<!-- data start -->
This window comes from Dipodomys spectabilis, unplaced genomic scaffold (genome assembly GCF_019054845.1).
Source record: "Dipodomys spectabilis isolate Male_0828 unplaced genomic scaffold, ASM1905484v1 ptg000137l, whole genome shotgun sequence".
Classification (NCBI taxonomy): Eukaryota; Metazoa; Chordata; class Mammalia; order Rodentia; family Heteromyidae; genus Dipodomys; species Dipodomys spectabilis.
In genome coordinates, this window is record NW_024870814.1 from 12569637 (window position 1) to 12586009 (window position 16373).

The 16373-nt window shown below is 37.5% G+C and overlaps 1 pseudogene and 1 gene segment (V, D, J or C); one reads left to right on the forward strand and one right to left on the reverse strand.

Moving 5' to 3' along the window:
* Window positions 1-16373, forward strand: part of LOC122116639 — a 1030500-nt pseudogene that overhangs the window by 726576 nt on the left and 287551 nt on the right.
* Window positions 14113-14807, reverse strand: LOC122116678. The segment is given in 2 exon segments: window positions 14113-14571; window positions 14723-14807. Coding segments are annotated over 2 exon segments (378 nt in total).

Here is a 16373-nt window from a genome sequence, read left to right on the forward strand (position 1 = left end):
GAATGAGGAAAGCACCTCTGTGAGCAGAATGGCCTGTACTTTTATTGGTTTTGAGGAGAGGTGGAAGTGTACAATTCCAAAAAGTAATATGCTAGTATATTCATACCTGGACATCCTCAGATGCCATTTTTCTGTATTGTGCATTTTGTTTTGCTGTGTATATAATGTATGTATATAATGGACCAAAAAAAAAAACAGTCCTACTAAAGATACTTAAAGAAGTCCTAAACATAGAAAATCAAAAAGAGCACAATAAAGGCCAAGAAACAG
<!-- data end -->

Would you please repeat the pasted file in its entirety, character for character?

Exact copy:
This window comes from Dipodomys spectabilis, unplaced genomic scaffold (genome assembly GCF_019054845.1).
Source record: "Dipodomys spectabilis isolate Male_0828 unplaced genomic scaffold, ASM1905484v1 ptg000137l, whole genome shotgun sequence".
Classification (NCBI taxonomy): Eukaryota; Metazoa; Chordata; class Mammalia; order Rodentia; family Heteromyidae; genus Dipodomys; species Dipodomys spectabilis.
In genome coordinates, this window is record NW_024870814.1 from 12569637 (window position 1) to 12586009 (window position 16373).

The 16373-nt window shown below is 37.5% G+C and overlaps 1 pseudogene and 1 gene segment (V, D, J or C); one reads left to right on the forward strand and one right to left on the reverse strand.

Moving 5' to 3' along the window:
* Window positions 1-16373, forward strand: part of LOC122116639 — a 1030500-nt pseudogene that overhangs the window by 726576 nt on the left and 287551 nt on the right.
* Window positions 14113-14807, reverse strand: LOC122116678. The segment is given in 2 exon segments: window positions 14113-14571; window positions 14723-14807. Coding segments are annotated over 2 exon segments (378 nt in total).

Here is a 16373-nt window from a genome sequence, read left to right on the forward strand (position 1 = left end):
GAATGAGGAAAGCACCTCTGTGAGCAGAATGGCCTGTACTTTTATTGGTTTTGAGGAGAGGTGGAAGTGTACAATTCCAAAAAGTAATATGCTAGTATATTCATACCTGGACATCCTCAGATGCCATTTTTCTGTATTGTGCATTTTGTTTTGCTGTGTATATAATGTATGTATATAATGGACCAAAAAAAAAAACAGTCCTACTAAAGATACTTAAAGAAGTCCTAAACATAGAAAATCAAAAAGAGCACAATAAAGGCCAAGAAACAG